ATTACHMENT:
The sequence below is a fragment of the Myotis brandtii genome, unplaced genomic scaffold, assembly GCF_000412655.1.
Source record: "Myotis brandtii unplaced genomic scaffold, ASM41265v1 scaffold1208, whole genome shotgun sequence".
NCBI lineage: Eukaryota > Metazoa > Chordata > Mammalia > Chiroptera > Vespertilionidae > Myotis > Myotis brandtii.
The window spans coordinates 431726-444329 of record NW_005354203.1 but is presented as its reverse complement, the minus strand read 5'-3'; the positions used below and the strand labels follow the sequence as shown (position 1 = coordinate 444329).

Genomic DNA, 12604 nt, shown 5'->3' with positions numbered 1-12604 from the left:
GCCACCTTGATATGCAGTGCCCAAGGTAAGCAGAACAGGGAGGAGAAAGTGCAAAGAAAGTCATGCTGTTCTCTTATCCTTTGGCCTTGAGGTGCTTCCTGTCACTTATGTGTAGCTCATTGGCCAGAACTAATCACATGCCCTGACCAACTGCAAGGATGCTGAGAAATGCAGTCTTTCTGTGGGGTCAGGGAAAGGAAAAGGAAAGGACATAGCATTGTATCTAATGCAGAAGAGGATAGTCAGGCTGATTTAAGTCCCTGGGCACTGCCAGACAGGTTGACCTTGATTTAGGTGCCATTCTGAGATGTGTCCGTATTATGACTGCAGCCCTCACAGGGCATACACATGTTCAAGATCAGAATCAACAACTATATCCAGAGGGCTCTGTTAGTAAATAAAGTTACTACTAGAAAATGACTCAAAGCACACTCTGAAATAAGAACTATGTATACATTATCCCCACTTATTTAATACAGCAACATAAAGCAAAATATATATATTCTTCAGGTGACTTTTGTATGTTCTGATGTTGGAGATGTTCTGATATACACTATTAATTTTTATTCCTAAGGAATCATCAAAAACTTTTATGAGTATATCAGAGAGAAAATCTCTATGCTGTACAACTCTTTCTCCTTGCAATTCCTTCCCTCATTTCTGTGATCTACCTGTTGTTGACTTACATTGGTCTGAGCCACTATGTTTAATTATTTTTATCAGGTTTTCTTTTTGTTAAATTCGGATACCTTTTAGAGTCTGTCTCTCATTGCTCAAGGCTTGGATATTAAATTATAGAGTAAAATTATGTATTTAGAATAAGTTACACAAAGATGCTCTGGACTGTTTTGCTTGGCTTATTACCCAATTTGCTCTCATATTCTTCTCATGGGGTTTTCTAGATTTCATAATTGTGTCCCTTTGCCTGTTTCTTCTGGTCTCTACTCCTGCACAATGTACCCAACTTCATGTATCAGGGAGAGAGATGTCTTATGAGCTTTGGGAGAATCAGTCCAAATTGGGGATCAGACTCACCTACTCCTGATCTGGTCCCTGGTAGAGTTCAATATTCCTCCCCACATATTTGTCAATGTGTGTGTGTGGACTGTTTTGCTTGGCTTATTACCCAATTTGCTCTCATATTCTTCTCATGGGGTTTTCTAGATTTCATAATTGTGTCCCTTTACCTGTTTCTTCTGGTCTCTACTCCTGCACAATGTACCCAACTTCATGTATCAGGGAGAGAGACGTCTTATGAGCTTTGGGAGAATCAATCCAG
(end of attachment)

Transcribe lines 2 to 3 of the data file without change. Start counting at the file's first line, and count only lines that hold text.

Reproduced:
Source record: "Myotis brandtii unplaced genomic scaffold, ASM41265v1 scaffold1208, whole genome shotgun sequence".
NCBI lineage: Eukaryota > Metazoa > Chordata > Mammalia > Chiroptera > Vespertilionidae > Myotis > Myotis brandtii.